Youth Reads Recommended Links

From Swimming in the Dark

"Last year, I wrote about hanging poetry around the house for a little painless and pleasant supplemental education over the summer. You choose the walls that your family is likely to spend time staring at anyway, and you put wonderful words and brilliant imagery in front of their faces."

Read more: Simcha Fisher, Swimming in the Dark, Aleteia
Comments: 0

From Acculturated

"Of course, publishers have been churning out abridged version of classics such as Treasure Island for years (some tolerable, others terrible); and some retellings for children, such as Charles and Mary Lamb’s Tales From Shakespeare, have become classics in their own right. But by the time they are teenagers, children need to be challenged in all sorts of new ways if they are to make the transition to adulthood successfully. If they can’t be challenged by reading—even with relatively accessible books like The Da Vinci Code—then how are they supposed to tackle tougher questions (a frequent complaint about Millennials)?"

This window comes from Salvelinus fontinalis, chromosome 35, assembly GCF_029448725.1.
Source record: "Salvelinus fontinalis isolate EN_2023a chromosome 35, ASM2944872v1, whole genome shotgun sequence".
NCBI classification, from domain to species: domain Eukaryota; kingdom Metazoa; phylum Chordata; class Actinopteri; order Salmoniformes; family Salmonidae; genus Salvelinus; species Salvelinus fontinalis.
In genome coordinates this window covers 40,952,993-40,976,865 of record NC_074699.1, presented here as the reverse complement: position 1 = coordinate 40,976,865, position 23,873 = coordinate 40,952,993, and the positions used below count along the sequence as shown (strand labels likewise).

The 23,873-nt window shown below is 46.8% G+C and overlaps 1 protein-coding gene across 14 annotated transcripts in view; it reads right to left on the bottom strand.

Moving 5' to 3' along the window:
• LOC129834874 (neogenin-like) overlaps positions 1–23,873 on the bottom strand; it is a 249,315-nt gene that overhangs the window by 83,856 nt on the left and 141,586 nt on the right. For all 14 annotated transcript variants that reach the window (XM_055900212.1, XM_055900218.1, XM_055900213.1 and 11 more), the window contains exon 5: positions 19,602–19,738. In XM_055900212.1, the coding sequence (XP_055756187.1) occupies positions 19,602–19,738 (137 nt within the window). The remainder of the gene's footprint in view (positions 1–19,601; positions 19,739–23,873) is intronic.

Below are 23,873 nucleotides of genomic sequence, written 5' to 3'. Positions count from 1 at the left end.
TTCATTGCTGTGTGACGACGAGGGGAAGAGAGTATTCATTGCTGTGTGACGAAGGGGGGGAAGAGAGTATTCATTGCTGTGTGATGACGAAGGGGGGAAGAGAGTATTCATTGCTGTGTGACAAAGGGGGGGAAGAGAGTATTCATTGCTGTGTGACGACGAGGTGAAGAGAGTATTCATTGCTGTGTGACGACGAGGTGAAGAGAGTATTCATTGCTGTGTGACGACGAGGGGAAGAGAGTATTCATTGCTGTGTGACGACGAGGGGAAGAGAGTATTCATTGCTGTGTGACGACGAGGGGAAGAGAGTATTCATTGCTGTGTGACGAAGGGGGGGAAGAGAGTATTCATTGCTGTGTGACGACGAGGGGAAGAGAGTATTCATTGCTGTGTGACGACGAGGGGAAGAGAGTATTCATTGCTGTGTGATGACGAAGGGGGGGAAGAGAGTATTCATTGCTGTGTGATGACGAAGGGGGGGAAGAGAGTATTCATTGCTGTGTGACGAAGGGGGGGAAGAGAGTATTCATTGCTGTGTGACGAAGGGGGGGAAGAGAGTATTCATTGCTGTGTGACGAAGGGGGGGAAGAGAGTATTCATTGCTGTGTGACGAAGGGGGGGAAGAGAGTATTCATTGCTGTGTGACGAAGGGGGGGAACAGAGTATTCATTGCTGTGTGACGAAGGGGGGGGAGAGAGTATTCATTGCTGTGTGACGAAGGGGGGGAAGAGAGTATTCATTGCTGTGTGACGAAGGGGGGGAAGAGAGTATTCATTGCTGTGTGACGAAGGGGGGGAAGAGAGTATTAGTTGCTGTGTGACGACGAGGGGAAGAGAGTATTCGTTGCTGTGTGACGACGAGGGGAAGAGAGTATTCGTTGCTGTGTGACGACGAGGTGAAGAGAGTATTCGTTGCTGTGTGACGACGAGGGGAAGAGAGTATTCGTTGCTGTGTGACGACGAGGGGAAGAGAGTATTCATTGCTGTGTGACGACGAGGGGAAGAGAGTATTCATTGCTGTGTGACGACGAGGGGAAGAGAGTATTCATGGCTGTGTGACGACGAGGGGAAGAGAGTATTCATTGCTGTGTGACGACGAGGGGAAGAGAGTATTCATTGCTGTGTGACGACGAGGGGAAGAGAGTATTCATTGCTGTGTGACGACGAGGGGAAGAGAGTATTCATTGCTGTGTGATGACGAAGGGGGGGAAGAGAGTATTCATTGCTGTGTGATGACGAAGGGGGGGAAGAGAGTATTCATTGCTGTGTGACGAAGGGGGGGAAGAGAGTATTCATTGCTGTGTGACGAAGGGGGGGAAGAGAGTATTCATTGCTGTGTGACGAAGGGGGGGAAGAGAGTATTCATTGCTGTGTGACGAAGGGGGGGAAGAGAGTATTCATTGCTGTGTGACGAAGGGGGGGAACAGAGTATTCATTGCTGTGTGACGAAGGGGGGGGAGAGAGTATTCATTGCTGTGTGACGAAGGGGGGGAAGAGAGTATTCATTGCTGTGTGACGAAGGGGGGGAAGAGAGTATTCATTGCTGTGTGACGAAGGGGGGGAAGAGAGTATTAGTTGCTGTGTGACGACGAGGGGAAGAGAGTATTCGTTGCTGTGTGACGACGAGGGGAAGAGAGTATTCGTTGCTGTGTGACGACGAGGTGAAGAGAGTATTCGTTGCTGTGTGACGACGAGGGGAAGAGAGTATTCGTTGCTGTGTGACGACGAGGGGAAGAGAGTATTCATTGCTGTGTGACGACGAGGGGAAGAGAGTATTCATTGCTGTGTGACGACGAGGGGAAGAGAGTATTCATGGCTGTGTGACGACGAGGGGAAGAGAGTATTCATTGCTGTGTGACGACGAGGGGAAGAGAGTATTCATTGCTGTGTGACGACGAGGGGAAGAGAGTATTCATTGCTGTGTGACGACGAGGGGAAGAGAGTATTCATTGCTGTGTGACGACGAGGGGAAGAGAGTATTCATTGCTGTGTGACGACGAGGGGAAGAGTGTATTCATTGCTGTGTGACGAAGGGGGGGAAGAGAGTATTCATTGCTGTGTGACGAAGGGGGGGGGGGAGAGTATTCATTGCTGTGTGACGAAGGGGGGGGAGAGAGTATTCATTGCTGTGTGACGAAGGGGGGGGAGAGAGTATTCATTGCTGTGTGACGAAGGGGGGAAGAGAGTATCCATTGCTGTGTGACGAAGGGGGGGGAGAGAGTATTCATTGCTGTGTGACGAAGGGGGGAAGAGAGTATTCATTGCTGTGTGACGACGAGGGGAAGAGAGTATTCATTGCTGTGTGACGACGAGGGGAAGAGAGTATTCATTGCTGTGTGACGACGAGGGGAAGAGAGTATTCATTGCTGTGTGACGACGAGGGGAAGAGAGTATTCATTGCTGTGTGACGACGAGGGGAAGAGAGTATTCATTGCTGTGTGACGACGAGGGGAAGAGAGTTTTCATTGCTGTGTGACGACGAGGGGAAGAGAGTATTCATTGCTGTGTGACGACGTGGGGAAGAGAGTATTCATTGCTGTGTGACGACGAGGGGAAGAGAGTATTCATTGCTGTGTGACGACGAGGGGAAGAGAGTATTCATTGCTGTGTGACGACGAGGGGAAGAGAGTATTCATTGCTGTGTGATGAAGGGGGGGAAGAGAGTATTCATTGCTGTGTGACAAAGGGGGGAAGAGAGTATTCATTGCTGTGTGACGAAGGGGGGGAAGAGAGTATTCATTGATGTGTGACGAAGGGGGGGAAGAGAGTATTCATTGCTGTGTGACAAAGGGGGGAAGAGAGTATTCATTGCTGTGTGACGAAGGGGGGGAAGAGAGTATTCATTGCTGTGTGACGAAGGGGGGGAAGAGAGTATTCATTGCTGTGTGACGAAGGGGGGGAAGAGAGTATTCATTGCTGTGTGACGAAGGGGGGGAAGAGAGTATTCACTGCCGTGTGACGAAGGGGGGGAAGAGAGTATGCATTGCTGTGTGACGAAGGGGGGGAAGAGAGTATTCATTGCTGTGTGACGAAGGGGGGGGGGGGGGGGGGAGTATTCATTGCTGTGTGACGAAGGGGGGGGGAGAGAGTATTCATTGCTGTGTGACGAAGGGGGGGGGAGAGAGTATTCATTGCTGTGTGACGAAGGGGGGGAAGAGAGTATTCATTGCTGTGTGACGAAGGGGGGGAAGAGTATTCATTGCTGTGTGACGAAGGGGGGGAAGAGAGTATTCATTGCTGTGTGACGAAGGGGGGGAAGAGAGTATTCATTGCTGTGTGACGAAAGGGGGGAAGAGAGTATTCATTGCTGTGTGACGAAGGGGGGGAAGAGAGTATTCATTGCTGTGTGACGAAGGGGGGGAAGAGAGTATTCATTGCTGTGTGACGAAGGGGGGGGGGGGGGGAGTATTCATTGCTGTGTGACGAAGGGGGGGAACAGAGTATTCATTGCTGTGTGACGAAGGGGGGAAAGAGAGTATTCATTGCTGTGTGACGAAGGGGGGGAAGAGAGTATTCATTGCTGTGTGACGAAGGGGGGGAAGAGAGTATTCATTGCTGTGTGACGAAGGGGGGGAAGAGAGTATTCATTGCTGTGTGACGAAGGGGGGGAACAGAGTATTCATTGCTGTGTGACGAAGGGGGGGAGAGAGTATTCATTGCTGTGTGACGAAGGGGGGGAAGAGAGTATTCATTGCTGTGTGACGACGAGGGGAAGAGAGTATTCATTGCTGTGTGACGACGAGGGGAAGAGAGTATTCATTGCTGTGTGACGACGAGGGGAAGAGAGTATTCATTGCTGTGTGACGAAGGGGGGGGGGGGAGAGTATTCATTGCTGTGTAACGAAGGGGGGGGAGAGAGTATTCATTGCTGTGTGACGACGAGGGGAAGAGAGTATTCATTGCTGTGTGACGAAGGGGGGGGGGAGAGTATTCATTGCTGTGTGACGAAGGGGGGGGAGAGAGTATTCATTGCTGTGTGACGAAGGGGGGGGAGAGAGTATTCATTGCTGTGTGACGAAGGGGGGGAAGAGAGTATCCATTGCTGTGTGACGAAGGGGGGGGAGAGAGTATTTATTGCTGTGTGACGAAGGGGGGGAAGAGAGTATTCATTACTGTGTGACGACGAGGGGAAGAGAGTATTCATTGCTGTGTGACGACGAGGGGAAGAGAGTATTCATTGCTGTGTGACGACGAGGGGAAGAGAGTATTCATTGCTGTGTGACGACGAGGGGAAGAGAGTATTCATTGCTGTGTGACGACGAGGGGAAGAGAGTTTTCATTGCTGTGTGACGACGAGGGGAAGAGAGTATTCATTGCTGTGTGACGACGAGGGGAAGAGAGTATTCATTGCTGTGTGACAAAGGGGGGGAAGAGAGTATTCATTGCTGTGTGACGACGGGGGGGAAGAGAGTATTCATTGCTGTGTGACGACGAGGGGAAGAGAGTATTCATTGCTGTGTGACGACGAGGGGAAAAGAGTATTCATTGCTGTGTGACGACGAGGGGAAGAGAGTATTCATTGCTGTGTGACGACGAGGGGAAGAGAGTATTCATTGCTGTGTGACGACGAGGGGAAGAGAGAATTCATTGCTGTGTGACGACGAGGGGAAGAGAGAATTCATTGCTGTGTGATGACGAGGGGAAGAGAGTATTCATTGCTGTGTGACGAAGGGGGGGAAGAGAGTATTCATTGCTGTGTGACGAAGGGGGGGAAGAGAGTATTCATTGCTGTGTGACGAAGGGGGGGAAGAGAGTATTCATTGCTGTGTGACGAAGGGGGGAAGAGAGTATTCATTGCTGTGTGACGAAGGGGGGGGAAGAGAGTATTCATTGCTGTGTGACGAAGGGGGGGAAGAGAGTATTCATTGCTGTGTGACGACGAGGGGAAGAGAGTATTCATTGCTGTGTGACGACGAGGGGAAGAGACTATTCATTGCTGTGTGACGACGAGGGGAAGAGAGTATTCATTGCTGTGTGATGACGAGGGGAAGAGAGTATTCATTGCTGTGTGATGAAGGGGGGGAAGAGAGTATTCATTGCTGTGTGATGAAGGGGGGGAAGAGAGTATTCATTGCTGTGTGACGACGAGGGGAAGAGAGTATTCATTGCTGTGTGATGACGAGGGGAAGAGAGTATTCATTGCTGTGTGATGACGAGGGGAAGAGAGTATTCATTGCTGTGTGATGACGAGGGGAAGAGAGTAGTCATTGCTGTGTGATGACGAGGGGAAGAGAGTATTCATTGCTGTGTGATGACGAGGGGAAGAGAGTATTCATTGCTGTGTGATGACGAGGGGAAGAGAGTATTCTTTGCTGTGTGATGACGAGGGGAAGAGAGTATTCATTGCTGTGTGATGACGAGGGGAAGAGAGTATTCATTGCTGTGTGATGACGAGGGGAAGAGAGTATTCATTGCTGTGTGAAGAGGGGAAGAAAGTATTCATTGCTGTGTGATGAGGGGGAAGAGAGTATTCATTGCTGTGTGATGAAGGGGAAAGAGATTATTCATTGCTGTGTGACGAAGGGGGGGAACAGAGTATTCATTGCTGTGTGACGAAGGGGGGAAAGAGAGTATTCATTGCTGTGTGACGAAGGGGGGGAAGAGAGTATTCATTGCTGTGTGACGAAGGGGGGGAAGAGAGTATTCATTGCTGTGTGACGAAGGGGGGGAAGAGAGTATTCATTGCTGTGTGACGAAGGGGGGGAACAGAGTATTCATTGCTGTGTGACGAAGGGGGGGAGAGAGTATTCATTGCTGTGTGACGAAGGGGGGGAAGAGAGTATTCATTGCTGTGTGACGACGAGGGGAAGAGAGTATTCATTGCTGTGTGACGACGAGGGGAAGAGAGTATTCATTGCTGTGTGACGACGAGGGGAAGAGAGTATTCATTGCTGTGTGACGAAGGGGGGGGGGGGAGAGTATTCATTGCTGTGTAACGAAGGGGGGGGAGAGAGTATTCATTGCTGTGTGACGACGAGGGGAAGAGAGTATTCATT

Read more: Julia Dent, Acculturated
Comments: 0

From BNKidsBlog

"Despite the changes over the years, the purpose has stayed the same: to honor our military members who gave their lives for our country. Now, that may be a challenging concept for some kids, and some parents, but here are a few fantastic books to help bring home the meaning in a relatable way."

Read more: Lindsey Lewis Smithson, BNKidsBlog, Barnes & Noble
Comments: 0

From BuzzFeed

"Roll of Thunder, Hear My Cry by Mildred D. Taylor celebrates its 40th anniversary this year."

Read more: Krystie Lee Yandoli, BuzzFeed
Comments: 0

From The Atlantic

"Overwhelmingly, in my own family and far beyond, the stories that land with the greatest impact are those where darkness, loss, and danger (emotional or physical) is a reality. But the goal isn’t to steer kids into stories of darkness and violence because those are the stories that grip readers. The goal is to put the darkness in its place."

Read more: N. D. Wilson, The Atlantic
Comments: 1